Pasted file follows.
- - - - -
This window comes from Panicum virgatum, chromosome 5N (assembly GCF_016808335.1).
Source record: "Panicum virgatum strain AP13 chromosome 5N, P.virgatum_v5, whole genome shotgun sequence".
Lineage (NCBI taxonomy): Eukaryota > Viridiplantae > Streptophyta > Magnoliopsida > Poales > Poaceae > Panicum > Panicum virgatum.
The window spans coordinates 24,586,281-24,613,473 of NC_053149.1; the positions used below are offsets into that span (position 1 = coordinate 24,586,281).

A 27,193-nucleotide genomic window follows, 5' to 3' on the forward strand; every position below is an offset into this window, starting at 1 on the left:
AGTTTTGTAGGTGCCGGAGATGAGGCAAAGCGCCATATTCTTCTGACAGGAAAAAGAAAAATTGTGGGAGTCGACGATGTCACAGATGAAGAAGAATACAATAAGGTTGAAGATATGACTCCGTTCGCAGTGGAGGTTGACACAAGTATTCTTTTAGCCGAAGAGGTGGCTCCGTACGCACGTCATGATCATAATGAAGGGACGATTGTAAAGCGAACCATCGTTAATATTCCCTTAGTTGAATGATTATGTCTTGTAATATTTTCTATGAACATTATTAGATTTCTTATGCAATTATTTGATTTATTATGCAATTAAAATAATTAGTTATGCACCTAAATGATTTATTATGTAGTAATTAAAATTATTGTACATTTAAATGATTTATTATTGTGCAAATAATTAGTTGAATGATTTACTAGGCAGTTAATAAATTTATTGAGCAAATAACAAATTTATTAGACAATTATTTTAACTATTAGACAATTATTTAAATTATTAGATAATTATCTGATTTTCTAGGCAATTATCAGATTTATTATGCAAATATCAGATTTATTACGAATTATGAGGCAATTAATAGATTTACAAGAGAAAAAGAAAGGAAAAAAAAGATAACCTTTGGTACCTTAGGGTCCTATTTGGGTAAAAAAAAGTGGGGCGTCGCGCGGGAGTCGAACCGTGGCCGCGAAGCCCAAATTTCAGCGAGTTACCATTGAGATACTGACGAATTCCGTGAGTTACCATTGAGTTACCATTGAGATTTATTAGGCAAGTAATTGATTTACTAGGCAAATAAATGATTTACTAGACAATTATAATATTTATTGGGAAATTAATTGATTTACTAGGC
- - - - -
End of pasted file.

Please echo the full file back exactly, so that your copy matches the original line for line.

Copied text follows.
This window comes from Panicum virgatum, chromosome 5N (assembly GCF_016808335.1).
Source record: "Panicum virgatum strain AP13 chromosome 5N, P.virgatum_v5, whole genome shotgun sequence".
Lineage (NCBI taxonomy): Eukaryota > Viridiplantae > Streptophyta > Magnoliopsida > Poales > Poaceae > Panicum > Panicum virgatum.
The window spans coordinates 24,586,281-24,613,473 of NC_053149.1; the positions used below are offsets into that span (position 1 = coordinate 24,586,281).

A 27,193-nucleotide genomic window follows, 5' to 3' on the forward strand; every position below is an offset into this window, starting at 1 on the left:
AGTTTTGTAGGTGCCGGAGATGAGGCAAAGCGCCATATTCTTCTGACAGGAAAAAGAAAAATTGTGGGAGTCGACGATGTCACAGATGAAGAAGAATACAATAAGGTTGAAGATATGACTCCGTTCGCAGTGGAGGTTGACACAAGTATTCTTTTAGCCGAAGAGGTGGCTCCGTACGCACGTCATGATCATAATGAAGGGACGATTGTAAAGCGAACCATCGTTAATATTCCCTTAGTTGAATGATTATGTCTTGTAATATTTTCTATGAACATTATTAGATTTCTTATGCAATTATTTGATTTATTATGCAATTAAAATAATTAGTTATGCACCTAAATGATTTATTATGTAGTAATTAAAATTATTGTACATTTAAATGATTTATTATTGTGCAAATAATTAGTTGAATGATTTACTAGGCAGTTAATAAATTTATTGAGCAAATAACAAATTTATTAGACAATTATTTTAACTATTAGACAATTATTTAAATTATTAGATAATTATCTGATTTTCTAGGCAATTATCAGATTTATTATGCAAATATCAGATTTATTACGAATTATGAGGCAATTAATAGATTTACAAGAGAAAAAGAAAGGAAAAAAAAGATAACCTTTGGTACCTTAGGGTCCTATTTGGGTAAAAAAAAGTGGGGCGTCGCGCGGGAGTCGAACCGTGGCCGCGAAGCCCAAATTTCAGCGAGTTACCATTGAGATACTGACGAATTCCGTGAGTTACCATTGAGTTACCATTGAGATTTATTAGGCAAGTAATTGATTTACTAGGCAAATAAATGATTTACTAGACAATTATAATATTTATTGGGAAATTAATTGATTTACTAGGC